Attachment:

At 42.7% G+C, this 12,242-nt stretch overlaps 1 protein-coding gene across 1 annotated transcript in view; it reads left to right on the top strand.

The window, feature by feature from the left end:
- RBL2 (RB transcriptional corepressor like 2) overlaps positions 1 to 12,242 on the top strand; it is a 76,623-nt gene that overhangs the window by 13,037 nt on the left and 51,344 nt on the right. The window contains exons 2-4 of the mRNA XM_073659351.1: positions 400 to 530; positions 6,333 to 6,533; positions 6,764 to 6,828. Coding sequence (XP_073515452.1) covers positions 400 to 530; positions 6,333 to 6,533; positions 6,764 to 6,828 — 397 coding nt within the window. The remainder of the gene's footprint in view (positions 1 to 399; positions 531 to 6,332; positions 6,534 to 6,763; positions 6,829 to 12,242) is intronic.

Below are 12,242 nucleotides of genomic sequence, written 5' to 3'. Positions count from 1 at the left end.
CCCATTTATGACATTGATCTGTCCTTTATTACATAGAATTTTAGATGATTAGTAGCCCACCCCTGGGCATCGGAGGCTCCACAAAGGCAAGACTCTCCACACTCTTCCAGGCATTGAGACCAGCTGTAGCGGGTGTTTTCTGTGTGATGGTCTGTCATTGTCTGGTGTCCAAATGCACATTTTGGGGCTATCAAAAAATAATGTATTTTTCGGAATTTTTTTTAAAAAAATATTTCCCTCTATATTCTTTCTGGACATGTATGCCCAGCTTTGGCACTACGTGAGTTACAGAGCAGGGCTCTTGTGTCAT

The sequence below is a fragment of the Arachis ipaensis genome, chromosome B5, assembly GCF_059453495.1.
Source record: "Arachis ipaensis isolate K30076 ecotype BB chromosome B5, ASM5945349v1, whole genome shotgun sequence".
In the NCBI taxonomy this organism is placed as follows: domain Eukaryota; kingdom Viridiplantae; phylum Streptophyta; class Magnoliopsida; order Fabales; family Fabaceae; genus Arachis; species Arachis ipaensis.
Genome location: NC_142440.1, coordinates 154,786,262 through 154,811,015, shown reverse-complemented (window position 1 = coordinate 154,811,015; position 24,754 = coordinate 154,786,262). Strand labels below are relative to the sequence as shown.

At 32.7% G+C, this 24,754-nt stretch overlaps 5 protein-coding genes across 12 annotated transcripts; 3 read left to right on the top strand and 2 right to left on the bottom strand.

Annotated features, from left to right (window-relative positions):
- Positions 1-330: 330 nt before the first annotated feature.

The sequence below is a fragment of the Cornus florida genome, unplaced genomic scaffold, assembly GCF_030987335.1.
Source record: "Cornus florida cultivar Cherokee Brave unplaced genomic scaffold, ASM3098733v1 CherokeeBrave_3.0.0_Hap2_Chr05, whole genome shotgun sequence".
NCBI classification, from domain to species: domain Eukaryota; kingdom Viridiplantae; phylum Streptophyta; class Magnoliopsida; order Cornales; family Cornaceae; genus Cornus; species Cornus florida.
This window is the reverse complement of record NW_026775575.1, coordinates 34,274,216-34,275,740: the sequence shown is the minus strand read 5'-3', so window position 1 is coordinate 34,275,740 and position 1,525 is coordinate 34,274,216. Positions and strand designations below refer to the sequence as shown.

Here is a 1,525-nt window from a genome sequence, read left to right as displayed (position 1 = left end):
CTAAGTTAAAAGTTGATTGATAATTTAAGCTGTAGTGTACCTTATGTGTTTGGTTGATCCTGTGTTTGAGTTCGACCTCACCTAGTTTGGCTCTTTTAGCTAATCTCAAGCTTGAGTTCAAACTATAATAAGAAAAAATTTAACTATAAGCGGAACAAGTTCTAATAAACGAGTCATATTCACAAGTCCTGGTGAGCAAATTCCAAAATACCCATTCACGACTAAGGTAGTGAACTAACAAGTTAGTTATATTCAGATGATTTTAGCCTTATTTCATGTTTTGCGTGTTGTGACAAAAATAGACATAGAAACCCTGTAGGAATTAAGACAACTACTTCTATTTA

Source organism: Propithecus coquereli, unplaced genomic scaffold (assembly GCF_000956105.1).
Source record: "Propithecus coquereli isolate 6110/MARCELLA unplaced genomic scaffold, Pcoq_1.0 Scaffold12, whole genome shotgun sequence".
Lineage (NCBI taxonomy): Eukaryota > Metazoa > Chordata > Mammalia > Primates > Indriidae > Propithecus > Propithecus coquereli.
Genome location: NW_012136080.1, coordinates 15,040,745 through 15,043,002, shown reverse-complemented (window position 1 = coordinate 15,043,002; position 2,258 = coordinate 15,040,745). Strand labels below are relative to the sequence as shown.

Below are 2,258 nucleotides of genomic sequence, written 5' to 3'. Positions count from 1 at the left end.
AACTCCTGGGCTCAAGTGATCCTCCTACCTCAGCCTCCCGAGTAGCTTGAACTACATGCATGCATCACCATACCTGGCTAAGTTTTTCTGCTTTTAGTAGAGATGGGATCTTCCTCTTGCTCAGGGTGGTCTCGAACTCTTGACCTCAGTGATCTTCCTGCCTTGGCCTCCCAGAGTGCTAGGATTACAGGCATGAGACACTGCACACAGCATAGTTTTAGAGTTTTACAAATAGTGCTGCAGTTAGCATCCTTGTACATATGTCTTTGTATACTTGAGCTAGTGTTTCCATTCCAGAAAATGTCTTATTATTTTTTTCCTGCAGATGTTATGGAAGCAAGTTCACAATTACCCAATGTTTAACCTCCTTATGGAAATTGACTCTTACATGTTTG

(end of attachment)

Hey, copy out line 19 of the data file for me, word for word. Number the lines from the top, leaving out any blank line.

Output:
Source organism: Propithecus coquereli, unplaced genomic scaffold (assembly GCF_000956105.1).